One of Google's original concerns was creating the most comprehensive search engine available, an engine that could deliver results in mere seconds.
Anything from underwater basket weaving pointers, ghosts that burp, the best spoon player ever.
There's really no end to what Google can search for and deliver. The Google Algorithm made this goal achievable.
The Algorithm Explained
The Google algorithm uses search engine result pages (SERPs) to compute the relevance of page content for each query.
This process requires that Google constantly update the algorithm to provide the newest, most relevant content for each query.
The constant change is the only way that Google can provide people the world over with the most accurate information for each search engine query. Otherwise, people violate the search engine format with page rank manipulation techniques and any other number of unethical actions.
The Early Days Of Google
In the early days of the search engine development process, Google utilized page rank more than anything else.
However, page rank became a determinant to ranking web pages. That's because it was easy for people to manipulate their page rankings.
However, Google quickly caught on to the unfair manipulations and that's when the algorithm became crucial to the success of the company and in a way, to the success of the Internet.
After a series of refinements including the Google algorithm, page rank no longer holds the massive influence it once did, though its importance has not completely diminished.
In addition to relying on the highly sophisticated algorithm, Google also personalizes each query's results by keeping track of the user's web history and location. Google also uses human reviewers to keep a sharp eye on the overall process.
Changes In Algorithm
The algorithm underwent a massive change in the first quarter of 2011 when Google began to focus on the quality of the content it provided. Google didn't want to just provide relevant content, but well-written content.
Therefore, Google mandated that content should not contain grammar/spelling errors and that all articles need to contain well organized, original content. That means that website sites full of gibberish don't stand a chance, and the focus of any article should be the human reader rather than a web bot. Other key points for content include:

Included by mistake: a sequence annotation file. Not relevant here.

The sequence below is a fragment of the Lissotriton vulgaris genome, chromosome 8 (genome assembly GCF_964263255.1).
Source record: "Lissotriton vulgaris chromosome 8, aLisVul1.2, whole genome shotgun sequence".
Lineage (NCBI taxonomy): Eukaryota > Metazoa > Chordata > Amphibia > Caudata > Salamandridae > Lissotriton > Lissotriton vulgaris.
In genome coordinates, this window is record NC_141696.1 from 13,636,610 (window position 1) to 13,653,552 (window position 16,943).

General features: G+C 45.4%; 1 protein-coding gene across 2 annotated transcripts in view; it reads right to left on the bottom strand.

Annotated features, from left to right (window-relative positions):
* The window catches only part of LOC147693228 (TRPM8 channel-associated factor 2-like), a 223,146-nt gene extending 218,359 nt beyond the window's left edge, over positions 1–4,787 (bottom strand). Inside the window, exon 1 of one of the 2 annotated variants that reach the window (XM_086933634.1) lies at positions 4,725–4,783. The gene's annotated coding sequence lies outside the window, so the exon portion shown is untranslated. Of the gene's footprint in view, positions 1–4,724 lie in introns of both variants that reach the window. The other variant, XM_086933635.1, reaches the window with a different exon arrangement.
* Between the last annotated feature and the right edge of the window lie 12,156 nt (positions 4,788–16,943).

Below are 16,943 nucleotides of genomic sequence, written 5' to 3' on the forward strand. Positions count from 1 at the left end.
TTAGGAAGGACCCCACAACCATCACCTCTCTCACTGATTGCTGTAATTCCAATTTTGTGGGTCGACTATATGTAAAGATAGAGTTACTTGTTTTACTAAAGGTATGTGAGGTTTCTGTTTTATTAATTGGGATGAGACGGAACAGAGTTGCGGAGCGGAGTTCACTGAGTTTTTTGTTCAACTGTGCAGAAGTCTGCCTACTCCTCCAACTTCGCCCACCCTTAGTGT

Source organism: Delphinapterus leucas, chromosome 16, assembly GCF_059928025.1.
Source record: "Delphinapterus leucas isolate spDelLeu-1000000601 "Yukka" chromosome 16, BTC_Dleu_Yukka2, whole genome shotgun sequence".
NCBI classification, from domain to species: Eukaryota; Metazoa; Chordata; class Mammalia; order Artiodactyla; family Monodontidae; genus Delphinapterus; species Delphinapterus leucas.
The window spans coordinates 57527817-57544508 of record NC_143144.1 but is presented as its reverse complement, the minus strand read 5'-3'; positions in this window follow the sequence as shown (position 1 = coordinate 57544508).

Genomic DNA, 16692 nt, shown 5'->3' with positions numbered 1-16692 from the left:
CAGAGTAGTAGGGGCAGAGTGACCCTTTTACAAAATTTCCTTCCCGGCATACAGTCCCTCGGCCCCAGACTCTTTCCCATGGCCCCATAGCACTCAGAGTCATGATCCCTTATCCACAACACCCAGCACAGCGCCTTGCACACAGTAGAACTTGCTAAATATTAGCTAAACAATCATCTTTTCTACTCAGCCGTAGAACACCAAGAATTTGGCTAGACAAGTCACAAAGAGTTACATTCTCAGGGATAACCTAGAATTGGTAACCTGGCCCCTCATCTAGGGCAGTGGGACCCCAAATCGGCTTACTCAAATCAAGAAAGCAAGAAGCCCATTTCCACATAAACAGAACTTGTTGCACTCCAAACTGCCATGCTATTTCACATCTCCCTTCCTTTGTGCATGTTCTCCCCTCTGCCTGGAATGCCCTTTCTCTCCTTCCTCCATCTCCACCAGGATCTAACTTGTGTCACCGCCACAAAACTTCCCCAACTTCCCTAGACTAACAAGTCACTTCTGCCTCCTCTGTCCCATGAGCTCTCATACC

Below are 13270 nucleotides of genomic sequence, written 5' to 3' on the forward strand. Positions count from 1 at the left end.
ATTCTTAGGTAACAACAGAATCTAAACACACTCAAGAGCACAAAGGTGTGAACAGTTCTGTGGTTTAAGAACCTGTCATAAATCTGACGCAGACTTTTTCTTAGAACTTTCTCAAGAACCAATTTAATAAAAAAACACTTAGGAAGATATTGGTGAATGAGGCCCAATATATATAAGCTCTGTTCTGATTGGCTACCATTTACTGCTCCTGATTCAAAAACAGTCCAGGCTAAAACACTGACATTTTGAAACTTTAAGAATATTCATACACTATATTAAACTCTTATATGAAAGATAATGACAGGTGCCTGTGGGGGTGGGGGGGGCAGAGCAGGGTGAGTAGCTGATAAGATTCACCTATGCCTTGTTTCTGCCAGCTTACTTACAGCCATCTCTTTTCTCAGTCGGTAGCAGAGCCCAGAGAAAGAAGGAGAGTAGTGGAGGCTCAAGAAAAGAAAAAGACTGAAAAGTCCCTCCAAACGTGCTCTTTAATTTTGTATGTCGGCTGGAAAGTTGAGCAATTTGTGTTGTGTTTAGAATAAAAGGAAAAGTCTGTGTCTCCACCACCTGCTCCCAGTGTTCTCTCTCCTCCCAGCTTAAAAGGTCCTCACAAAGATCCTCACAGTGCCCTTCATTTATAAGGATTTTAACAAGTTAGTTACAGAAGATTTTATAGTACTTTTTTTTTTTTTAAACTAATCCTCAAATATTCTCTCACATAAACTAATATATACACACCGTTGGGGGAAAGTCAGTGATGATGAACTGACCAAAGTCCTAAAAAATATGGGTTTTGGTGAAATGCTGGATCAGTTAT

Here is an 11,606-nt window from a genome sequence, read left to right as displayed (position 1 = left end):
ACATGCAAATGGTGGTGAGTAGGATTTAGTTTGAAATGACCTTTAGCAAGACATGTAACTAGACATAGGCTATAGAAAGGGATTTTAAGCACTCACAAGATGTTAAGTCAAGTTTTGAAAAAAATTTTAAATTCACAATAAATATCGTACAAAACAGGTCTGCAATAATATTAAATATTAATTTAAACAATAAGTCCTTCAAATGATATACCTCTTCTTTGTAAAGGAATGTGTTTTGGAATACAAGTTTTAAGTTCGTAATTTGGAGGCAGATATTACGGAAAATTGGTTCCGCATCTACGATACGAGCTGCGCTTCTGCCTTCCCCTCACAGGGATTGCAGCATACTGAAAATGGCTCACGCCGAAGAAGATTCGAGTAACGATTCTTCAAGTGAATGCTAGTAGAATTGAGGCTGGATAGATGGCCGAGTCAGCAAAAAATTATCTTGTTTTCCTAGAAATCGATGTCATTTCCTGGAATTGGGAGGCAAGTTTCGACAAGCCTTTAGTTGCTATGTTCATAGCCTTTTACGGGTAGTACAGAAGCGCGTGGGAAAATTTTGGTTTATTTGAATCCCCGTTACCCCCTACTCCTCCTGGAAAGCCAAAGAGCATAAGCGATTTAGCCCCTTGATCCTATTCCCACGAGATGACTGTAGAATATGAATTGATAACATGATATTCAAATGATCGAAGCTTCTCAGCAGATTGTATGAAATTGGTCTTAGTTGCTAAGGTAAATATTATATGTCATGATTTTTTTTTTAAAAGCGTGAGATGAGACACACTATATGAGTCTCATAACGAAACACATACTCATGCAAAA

- No malware
- No phishing, and/or
- No web spam
When Google discovers a website that violates any of the above criteria, Google de-indexes the site. It also blocks the site in order to ensure an optimum user experience.
Many web content providers have had to completely redo their article creating process. This means they must now not only hire qualified writers, but they must know what constitutes spam. Spam means:
- Keyword stuffing
- Pages with useless content
- Pure pay per click (PPC) pages, and/or
- Scraped or copied content.
Any of the above constitutes a violation of Google's goal.
Looking Forward To The Future
Meta tags on the page still present a problem for Google, at least in terms of popular opinion. Some people believe that Google ignores the meta tag words because in the early days, meta tag words made Google searches susceptible to rank manipulation. Bing successfully uses meta tags so how Google decides to deal with meta tags remains to be seen.
One thing that remains important to Google are back links to a web page. Back links provide an important component of search engine optimization (SEO) writing that Google cannot afford to ignore.
A website must steadily work on getting other websites to link back to it. However, websites do not want to link back to sites that use any of the aforementioned spam tactics or that have low rankings.
These concerns require a constant struggle for balance and awareness, and is one reason why Google constantly changes it algorithm. But the struggle and the future portends unimaginable promise and potential.
Overall, the Google algorithm had opened up the Internet and in turn, the world.